Tag Archives: Trust

How much do you trust that person?

Th: Jefferson … returns him Govr. Mc.kean’s letter;  … [the content of the original accusation] was so little noted that neither the person, nor manner can now be recollected …Th:J. has been entirely on his guard against these idle tales, and considers Govr. Mc.kean’s life & principles as sufficient evidence of their falsehood, and that he may be perfectly assured that no such insinuations have or can make an impression on his mind to the Governor’s disadvantage.
To Henry Dearborn, February 13, 1804

Patrick Lee’s Explanation
Principled leaders affirm other principled leaders.
A letter by someone unidentified claimed that Pennsylvania’s Governor McKean was heading a group to oppose President Jefferson’s re-election. McKean denied the charge but was concerned to learn the rumor was circulating in the nation’s capital.

McKean wrote an impassioned letter to Dearborn, Jefferson’s Secretary of War, perhaps knowing Dearborn would share the denial with the President. Dearborn did just that, and Jefferson laid the matter to rest for both men with this reply:
1. He was somewhat aware of the original accusation but paid so little attention to it that he could no longer remember the accuser or the details of the charge.
2. He was “entirely on his guard against these idle tales.”
3. Gov. McKean’s “life & principles” rendered this accusation baseless.
4. Nothing past, present or future would alter his confidence in McKean.

Thank you for, yet another, outstanding performance.”
President, Missouri Valley Adult Education Association
Schedule an outstanding presentation for your audience.
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Do you make it easy for others to rely on you?

you see how I grow upon your goodness: but it is so frank [generous]that one cannot but grow on it. I do not foresee however that I shall impose upon it but once more. that will be by & bye, when I am ready at Monticello for carpets. the handsomest I ever saw was on your floor … were mrs Edwards or yourself in traversing Philadelphia ever to have your eye caught by any as handsome as that, I should surely ask you to arrest it for me.
To Enoch Edwards, May 7, 1801

Patrick Lee’s Explanation
Leaders need honest friends they can trust completely.
In a previous post, Jefferson commissioned Edwards, a Philadelphia-area physician, to arrange for a carriage to be made for him. Earlier in this letter, he asked Edwards to stop in at a certain art dealer’s shop and inquire about the price of a Samuel Adams portrait there. (Chances are Jefferson subsequently acquired that portrait, but I can’t say for sure.)

Now, Jefferson expressed his growing appreciation for his Revolutionary War era friend and fellow patriot. He was drawn in by the man’s openness and honesty. Edwards made it easy for others to rely on his judgment.

Not wanting to abuse the relationship, Jefferson asked only one last favor. If Edwards or his wife ever happened to find carpets in Philadelphia as “handsome” as the ones he had seen in their home, they were to “arrest” (buy) them for him. Such was his confidence in them, Jefferson didn’t need to know the price or give prior approval.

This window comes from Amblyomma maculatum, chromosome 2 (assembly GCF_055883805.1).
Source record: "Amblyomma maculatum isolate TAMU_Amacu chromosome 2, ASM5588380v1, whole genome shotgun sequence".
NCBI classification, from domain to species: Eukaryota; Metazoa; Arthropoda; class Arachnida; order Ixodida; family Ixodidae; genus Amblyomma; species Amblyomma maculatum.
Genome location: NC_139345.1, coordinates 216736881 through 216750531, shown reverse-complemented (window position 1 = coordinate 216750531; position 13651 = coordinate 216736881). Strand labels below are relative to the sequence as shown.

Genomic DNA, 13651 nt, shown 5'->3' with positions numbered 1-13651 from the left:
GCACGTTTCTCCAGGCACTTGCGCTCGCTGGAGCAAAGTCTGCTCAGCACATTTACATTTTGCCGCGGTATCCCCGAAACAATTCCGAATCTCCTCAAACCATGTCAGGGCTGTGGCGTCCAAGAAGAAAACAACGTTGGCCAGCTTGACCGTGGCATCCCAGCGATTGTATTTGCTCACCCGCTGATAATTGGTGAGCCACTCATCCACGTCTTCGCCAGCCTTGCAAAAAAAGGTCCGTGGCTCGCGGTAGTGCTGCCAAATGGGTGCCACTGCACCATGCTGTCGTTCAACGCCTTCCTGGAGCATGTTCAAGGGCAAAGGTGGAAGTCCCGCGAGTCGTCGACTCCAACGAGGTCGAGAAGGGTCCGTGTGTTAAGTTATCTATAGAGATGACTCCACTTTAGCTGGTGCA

“The performance was most enjoyable … “
President, Jefferson College
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How to bring unity out of conflict, Part 1 of 3

I received one day a note from the Marquis de la Fayette, informing me that he should bring a party of six or eight friends to ask a dinner of me the next day … These were leading patriots, of honest but differing opinions sensible of the necessity of effecting a coalition by mutual sacrifices, knowing each other, and not afraid therefore to unbosom themselves mutually. This last was a material principle in the selection …
Autobiography, 1821

Patrick Lee’s Explanation
Leaders need privacy, trust and encouragement to speak openly.
The French national assembly needed to make a proposal to the King regarding future governance. With too many competing interests, they were unable to reach an agreement. This post and the next two will highlight essential principles in bringing unity out of conflict.
1. One person took the lead.
2. A neutral meeting place was chosen by the leader.
3. An uninvolved individual facilitated the gathering.
4. The meeting began with a meal.
5. The attendees were all influential leaders.
6. They were honest patriots committed to a common cause.
7. Although they differed, they understood a unified coalition was essential.
8. Each man would have to give up something to create that coalition.
9. They knew one another well enough to be able to speak freely.

Others might have been invited except for # 9: Familiarity with one another, and the resulting trust that came with it, allowed the risk-taking necessary to speak honestly. This was essential if there was to be any chance of success.

“The manner in which you tailored your comments …
made your presentation all the more meaningful.”
Executive Director, Indiana Association of Counties
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